My mother has Alzheimer's and thinks that my late father is cheating on her. How do we handle this?

3 answers | Last updated: Oct 19, 2016
Learning asked...

My 86 year old mother was diagnosed with Alzheimer's the first of this year. My father became ill in January, was in the hospital until March, when he died. Mother remembers that he was in the hospital. However, she does not remember that he died nor that she attended the funeral. I have reminded her of these facts hundreds of times, which I found most stressful. The past week I have answered only what she asks..."Have you heard from your dad today?"..."Is he able to get up and around?"....etc. But, now she is convinced that he is chasing after the nurses in the hospital (she has dreams about this at night), found someone else, dumped her and could call and talk to her if he wanted to do so. Daily she is becoming more and more agitated at him. So, neither being truthful nor less than honest with her has worked because she forgets that he died and gets increasingly mad at him. Since neither approach has satisfied (or even soothed) her, what do I do now?

Expert Answers

Deborah Cooke is a gerontologist specializing in dementia, delirium, caregiving, and senior fitness. She is a certified dementia care provider and specialist through the Alzheimer's Foundation of America. Cooke currently manages several multidisciplinary programs to enhance well-being for hospitalized seniors and other vulnerable patients at NewYork-Presbyterian Hospital in New York City. She also serves on the board of NewYork-Presbyterian's Patient and Family Education Advisory Committee. She has 18 years of experience working with the aging and caregiver communities.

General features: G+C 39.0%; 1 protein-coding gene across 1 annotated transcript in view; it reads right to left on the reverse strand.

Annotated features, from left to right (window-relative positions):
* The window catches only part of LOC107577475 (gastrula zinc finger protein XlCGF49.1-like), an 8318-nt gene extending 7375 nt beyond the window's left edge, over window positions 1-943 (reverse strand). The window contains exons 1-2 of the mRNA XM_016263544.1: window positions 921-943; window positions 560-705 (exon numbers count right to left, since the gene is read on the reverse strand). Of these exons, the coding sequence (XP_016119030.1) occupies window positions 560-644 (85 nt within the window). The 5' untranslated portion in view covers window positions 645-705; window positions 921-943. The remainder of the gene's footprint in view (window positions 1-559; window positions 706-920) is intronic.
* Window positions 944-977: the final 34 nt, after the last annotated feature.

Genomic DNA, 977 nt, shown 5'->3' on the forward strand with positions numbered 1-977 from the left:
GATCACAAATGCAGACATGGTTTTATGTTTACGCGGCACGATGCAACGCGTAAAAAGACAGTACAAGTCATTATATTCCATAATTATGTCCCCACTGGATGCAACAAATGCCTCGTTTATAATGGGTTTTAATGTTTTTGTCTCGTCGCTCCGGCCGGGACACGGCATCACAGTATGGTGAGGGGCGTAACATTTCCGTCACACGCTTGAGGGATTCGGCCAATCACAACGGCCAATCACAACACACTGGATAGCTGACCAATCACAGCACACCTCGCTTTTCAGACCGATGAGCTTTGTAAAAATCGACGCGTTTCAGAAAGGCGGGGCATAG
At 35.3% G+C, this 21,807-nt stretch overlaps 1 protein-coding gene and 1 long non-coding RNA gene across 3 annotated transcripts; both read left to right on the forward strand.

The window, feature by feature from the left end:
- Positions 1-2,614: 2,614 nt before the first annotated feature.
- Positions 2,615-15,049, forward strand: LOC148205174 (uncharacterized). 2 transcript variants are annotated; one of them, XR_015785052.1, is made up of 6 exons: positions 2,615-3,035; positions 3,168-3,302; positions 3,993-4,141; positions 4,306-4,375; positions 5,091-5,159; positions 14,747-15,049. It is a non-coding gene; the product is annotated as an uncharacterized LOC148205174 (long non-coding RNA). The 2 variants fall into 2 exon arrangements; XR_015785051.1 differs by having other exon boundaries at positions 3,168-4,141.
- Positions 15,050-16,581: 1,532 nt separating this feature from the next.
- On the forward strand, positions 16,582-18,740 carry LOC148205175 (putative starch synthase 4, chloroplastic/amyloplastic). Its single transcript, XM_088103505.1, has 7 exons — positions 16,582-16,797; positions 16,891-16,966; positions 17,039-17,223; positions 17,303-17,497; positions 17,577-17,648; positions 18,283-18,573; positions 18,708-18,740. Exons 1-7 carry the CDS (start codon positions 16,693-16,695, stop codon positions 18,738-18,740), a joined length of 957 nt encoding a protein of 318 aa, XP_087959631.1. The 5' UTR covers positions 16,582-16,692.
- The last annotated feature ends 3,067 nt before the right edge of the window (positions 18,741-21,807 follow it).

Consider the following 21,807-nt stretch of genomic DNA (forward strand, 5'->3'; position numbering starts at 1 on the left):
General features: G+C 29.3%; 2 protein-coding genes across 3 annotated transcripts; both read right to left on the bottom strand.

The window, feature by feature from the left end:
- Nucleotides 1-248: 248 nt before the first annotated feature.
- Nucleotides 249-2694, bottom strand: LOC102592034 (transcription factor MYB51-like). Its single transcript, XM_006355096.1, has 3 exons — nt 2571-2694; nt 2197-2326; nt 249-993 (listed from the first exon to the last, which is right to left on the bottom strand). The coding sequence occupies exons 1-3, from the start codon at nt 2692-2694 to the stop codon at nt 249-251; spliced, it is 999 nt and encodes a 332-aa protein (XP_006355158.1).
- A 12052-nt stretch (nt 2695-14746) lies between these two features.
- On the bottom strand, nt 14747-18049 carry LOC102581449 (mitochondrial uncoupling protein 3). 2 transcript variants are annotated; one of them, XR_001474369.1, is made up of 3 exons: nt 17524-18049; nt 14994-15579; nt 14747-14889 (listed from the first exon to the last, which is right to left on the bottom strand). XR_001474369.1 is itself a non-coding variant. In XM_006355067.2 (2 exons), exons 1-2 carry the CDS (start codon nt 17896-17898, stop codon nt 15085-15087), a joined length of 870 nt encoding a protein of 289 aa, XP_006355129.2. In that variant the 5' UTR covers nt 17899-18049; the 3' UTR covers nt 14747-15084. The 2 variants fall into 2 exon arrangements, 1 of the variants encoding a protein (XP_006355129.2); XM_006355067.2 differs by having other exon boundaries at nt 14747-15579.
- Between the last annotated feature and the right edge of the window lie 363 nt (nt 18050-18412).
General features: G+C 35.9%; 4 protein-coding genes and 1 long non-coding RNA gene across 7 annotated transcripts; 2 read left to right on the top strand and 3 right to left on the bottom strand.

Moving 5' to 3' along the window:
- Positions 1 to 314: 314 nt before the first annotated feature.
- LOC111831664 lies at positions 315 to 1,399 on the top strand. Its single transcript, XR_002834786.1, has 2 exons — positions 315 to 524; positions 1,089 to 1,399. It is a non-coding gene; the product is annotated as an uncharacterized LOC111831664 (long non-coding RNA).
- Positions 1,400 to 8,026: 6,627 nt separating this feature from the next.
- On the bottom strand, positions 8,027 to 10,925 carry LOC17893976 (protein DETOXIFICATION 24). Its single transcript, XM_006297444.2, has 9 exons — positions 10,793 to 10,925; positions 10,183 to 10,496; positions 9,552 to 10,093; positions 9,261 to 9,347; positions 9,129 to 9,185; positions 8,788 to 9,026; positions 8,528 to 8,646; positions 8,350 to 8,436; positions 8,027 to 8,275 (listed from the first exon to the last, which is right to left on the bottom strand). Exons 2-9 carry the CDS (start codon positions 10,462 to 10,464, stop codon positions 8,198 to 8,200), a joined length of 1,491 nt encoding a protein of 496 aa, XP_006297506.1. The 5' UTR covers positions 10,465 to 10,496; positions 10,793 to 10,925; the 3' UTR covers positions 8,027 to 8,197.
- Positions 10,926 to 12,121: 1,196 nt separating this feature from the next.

Wow! You have a very difficult issue and unfortunately, it is a very common one. I experienced the same thing with my grandmother too. I wish I could share some good news with you, but patience is going to be your primary friend here.

Patients who have dementia have their own reality and we cannot rationalize that reality or any behavior. It is what it is. I believe answering questions as they come up is the way to go. You can try answering them appropriately ("dad has left us, but he is waiting for us in heaven" or whatever you call the next life). It sounds like you've tried this but it hasn't worked. If you have a photo from the funeral, you may try using that as a prompt for bringing her around.

Sometimes, it's appropriate to allow her to vent and be angry. Losing someone or something makes us all angry. That's part of the grieving process. These are the things to keep in mind: be patient; do not rationalize; don't underestimate the value or redirection (the ability to redirect her attention to something else); and remember to take a deep breath to settle yourself before you react in a way you might regret.

There is no easy answer and I wish you patience and peace.

Community Answers

Geri hall answered...

This is a very common scenario in dementia and one that really causes anguish for the caregiving spouse. It is a very complicated issue. A couple of suggestions:

  1. This behavior stems from a few universal issues in dementia. First and most important the bioggest concern of people with dementia, whether AD, Lewy Body dementia, FTD, etc, is an over-riding fear of abandoment; particularly with AD, people know they have it and are terrified it will lead to being "dumped" by the people they love most.

So patients cling to their caregivers --this gets worse over time to the point where you can't go to the bathroom with the door closed.